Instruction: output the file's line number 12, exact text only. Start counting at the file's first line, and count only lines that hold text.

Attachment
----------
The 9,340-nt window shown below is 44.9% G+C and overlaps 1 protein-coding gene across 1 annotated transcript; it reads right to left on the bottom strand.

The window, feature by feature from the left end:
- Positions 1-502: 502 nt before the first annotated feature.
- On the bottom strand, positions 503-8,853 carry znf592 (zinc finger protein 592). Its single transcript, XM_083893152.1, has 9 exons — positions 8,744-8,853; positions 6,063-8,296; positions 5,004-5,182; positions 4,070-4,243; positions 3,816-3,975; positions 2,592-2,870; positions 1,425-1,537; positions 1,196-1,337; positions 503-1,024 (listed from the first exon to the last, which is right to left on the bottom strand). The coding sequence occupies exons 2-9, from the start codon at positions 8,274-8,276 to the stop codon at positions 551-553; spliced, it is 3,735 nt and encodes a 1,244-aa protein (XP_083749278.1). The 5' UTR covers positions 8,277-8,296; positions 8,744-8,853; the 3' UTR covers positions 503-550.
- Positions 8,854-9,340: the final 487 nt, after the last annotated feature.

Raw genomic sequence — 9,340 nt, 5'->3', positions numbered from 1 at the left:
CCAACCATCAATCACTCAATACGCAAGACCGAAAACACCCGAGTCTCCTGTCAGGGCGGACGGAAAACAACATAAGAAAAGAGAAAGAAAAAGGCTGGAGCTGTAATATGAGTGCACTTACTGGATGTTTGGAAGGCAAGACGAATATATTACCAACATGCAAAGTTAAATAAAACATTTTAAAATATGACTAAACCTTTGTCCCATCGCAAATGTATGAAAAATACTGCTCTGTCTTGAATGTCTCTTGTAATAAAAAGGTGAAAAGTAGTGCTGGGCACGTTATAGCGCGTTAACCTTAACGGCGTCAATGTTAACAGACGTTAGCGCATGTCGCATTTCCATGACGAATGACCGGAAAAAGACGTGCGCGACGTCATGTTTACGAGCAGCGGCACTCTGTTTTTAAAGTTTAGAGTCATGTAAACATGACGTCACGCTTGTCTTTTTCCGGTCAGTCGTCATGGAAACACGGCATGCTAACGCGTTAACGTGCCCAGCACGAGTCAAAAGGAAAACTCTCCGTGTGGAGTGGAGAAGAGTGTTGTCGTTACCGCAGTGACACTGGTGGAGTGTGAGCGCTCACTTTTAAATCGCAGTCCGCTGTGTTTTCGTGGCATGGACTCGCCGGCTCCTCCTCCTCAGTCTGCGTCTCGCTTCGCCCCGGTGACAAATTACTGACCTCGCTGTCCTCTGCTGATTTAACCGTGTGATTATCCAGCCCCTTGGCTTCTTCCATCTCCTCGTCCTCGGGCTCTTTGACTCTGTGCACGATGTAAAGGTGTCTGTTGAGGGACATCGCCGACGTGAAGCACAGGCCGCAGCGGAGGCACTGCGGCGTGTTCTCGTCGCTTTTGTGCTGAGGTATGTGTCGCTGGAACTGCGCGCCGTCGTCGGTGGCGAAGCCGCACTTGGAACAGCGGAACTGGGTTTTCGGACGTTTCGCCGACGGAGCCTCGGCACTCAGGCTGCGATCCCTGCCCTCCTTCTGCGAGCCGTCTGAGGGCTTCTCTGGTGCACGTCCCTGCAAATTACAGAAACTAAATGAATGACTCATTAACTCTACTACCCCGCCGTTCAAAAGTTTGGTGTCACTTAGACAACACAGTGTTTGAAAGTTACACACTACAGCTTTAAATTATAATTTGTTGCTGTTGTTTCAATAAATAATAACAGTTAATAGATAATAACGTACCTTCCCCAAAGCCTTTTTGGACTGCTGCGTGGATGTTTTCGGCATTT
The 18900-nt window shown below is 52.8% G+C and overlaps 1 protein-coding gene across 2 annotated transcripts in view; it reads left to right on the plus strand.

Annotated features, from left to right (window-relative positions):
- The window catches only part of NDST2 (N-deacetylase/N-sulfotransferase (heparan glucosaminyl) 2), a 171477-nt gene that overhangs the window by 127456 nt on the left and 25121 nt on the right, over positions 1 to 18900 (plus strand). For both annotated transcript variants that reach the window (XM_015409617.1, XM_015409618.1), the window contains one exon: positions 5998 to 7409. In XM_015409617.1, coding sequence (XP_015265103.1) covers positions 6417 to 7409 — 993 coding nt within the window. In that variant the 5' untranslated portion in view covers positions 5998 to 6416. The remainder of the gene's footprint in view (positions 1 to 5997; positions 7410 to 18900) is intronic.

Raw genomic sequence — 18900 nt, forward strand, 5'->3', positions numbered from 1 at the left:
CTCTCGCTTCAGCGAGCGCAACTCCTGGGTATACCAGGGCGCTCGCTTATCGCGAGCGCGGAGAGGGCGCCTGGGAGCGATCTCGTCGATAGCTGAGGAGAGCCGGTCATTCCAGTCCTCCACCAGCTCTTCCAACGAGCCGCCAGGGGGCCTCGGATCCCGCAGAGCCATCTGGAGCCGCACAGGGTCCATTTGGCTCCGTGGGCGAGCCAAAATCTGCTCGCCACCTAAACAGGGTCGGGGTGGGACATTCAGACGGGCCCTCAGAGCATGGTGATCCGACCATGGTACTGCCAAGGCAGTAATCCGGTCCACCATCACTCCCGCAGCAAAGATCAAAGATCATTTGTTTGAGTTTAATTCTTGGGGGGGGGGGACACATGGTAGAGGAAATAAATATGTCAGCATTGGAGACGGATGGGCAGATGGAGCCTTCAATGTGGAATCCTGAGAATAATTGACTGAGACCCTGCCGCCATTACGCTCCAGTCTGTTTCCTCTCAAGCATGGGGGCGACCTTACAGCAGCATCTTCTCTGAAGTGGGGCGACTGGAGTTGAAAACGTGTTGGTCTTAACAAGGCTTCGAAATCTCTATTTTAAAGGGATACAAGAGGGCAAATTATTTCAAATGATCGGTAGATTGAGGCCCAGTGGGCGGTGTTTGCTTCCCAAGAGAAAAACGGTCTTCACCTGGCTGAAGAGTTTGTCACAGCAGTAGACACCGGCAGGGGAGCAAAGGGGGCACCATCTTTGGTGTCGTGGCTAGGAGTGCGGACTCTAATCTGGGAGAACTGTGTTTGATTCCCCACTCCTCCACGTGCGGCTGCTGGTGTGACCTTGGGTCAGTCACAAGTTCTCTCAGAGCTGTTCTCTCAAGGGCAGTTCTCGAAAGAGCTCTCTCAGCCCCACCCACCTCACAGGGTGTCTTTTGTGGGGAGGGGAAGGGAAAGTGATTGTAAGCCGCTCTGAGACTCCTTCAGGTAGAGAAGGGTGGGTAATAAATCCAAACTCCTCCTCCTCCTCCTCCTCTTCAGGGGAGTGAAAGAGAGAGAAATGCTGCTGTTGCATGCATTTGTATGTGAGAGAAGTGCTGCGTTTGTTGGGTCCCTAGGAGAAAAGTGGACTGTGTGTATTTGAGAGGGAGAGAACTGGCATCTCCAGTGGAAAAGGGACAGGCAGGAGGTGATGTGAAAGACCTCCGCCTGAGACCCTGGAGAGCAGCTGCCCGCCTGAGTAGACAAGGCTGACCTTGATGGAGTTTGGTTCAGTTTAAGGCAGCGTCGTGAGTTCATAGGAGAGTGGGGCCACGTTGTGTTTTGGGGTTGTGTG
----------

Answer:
CTCTCGCTTCAGCGAGCGCAACTCCTGGGTATACCAGGGCGCTCGCTTATCGCGAGCGCGGAGAGGGCGCCTGGGAGCGATCTCGTCGATAGCTGAGGAGAGCCGGTCATTCCAGTCCTCCACCAGCTCTTCCAACGAGCCGCCAGGGGGCCTCGGATCCCGCAGAGCCATCTGGAGCCGCACAGGGTCCATTTGGCTCCGTGGGCGAGCCAAAATCTGCTCGCCACCTAAACAGGGTCGGGGTGGGACATTCAGACGGGCCCTCAGAGCATGGTGATCCGACCATGGTACTGCCAAGGCAGTAATCCGGTCCACCATCACTCCCGCAGCAAAGATCAAAGATCATTTGTTTGAGTTTAATTCTTGGGGGGGGGGGACACATGGTAGAGGAAATAAATATGTCAGCATTGGAGACGGATGGGCAGATGGAGCCTTCAATGTGGAATCCTGAGAATAATTGACTGAGACCCTGCCGCCATTACGCTCCAGTCTGTTTCCTCTCAAGCATGGGGGCGACCTTACAGCAGCATCTTCTCTGAAGTGGGGCGACTGGAGTTGAAAACGTGTTGGTCTTAACAAGGCTTCGAAATCTCTATTTTAAAGGGATACAAGAGGGCAAATTATTTCAAATGATCGGTAGATTGAGGCCCAGTGGGCGGTGTTTGCTTCCCAAGAGAAAAACGGTCTTCACCTGGCTGAAGAGTTTGTCACAGCAGTAGACACCGGCAGGGGAGCAAAGGGGGCACCATCTTTGGTGTCGTGGCTAGGAGTGCGGACTCTAATCTGGGAGAACTGTGTTTGATTCCCCACTCCTCCACGTGCGGCTGCTGGTGTGACCTTGGGTCAGTCACAAGTTCTCTCAGAGCTGTTCTCTCAAGGGCAGTTCTCGAAAGAGCTCTCTCAGCCCCACCCACCTCACAGGGTGTCTTTTGTGGGGAGGGGAAGGGAAAGTGATTGTAAGCCGCTCTGAGACTCCTTCAGGTAGAGAAGGGTGGGTAATAAATCCAAACTCCTCCTCCTCCTCCTCCTCTTCAGGGGAGTGAAAGAGAGAGAAATGCTGCTGTTGCATGCATTTGTATGTGAGAGAAGTGCTGCGTTTGTTGGGTCCCTAGGAGAAAAGTGGACTGTGTGTATTTGAGAGGGAGAGAACTGGCATCTCCAGTGGAAAAGGGACAGGCAGGAGGTGATGTGAAAGACCTCCGCCTGAGACCCTGGAGAGCAGCTGCCCGCCTGAGTAGACAAGGCTGACCTTGATGGAGTTTGGTTCAGTTTAAGGCAGCGTCGTGAGTTCATAGGAGAGTGGGGCCACGTTGTGTTTTGGGGTTGTGTG